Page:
There is a point in the old town area of Issaquah, where Front Street, Dogwood, and Rainier Boulevard intersect. Train tracks cross a creek traveled by salmon and in the distance Tiger and Squak Mountains converge. I am excited by this location, inspired by both the historic railway tracks that are part of American iconography and the glorious power of the Pacific Northwest ecosystem.
Puget Sound Coast Salish originally called this place home. They gathered berries and roots and were blessed with the cedar and salmon. The Lushootseed Salish called this area "Ishquoh" from the sound of waterfowl taking flight. They rarely went into the mountains, but knew that the Issaquah Alps contained "fire rocks."
When non-Native Americans entered the area in the 1860s, Ishquoh was transformed from a sustainable home for the Puget Salish to an area mined for coal. For nearly 100 years, coal miners transformed the landscape and left holes in the earth. In it's heyday, Issaquah's mining town had 1,000 residents.
Today, over 17,000 people live in Issaquah. A few citizens are descended from coal miners, but most are recent transplants from all over America, China, India, and other parts of the world. They come for the forests, lakes, hiking trails, and historic ambiance. Standing on Front Street looking towards the mountains, I close my eyes to feel the breathtaking natural beauty and suddenly, I am no longer in Issaquah.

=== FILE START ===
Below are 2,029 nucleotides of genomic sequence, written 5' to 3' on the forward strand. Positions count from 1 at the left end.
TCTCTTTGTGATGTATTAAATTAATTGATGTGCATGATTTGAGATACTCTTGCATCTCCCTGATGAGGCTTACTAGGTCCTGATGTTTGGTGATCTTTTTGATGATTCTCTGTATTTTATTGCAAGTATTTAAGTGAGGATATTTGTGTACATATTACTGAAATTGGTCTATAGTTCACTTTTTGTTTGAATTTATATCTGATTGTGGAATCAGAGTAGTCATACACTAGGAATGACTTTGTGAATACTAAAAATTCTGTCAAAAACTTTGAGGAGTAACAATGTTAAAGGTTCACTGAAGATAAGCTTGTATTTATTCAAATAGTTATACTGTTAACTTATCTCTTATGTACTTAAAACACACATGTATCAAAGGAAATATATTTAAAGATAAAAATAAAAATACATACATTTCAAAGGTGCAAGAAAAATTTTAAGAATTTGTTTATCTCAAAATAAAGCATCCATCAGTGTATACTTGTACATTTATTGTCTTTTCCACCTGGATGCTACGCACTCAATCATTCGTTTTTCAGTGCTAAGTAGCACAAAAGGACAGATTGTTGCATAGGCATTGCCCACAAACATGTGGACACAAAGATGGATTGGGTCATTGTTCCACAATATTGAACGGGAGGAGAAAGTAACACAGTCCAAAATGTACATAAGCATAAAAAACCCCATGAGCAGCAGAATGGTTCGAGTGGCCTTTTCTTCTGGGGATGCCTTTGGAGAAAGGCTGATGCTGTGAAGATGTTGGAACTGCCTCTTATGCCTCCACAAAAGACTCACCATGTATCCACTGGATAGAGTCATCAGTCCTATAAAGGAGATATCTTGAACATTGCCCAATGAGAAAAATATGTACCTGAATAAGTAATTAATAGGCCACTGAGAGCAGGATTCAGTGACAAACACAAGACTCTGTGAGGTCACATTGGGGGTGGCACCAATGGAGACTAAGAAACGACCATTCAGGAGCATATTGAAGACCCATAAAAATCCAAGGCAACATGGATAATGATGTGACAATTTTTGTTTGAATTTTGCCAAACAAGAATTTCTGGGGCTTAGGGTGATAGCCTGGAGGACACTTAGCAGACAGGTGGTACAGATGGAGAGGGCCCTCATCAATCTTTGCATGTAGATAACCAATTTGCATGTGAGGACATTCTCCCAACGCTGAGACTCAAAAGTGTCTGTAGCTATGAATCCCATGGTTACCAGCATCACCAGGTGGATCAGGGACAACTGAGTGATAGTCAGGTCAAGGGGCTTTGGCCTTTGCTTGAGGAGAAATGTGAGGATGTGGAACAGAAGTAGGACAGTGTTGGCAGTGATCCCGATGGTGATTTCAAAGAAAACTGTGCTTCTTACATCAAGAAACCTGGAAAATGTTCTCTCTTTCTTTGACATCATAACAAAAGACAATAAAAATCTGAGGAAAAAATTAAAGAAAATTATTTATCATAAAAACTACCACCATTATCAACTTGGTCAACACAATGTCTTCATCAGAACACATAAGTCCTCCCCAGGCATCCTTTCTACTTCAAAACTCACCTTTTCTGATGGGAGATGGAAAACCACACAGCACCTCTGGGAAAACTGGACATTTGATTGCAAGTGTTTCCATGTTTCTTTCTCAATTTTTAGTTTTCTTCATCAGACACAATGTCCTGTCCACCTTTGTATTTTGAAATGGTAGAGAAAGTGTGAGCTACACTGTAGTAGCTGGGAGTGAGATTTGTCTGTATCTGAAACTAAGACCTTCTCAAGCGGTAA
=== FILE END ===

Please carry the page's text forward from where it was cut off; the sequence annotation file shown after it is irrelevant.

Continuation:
Car engines growl. Brakes squeak. Tires swoosh. Noise, from the Latin word for Nausea, causes my stomach to churn. Instead of the expected wind, water, and bird songs, I hear the roadway sounds of Anywhere, America.
I live in a country where people dream of finding a peaceful home. Issaquah has that potential, yet my ears and stomach ask me: "10,000 years from now, will you be able to hear ‘ishquoh’ ring through the trees?" I ponder this question with rocks and water, listening to my footsteps between the train tracks as I walk quietly towards the cedar trees.
Invited by the Issaquah Arts Commission, I create a musical ceremony where the streets, train tracks, creek, and mountains meet. The site-responsive work Ishquoh: Where Sounds Meet will happen just before sunset on October 14, 2006. The performance space will be between and alongside the railroad tracks from Dogwood Street to the 1889 Train Depot. With music and movement, my performers and I will explore how people affect the natural environment in the historically charged, stunning location many children call home.
4Culture and the Issaquah Arts Commission present this project. Project advisors include:
Karen Klein (Issaquah Historical Society)
Charlie Rathbun (4Culture)
June Sekiguchi (Issaquah Arts Commission)
Coll Thrush (University of British Columbia)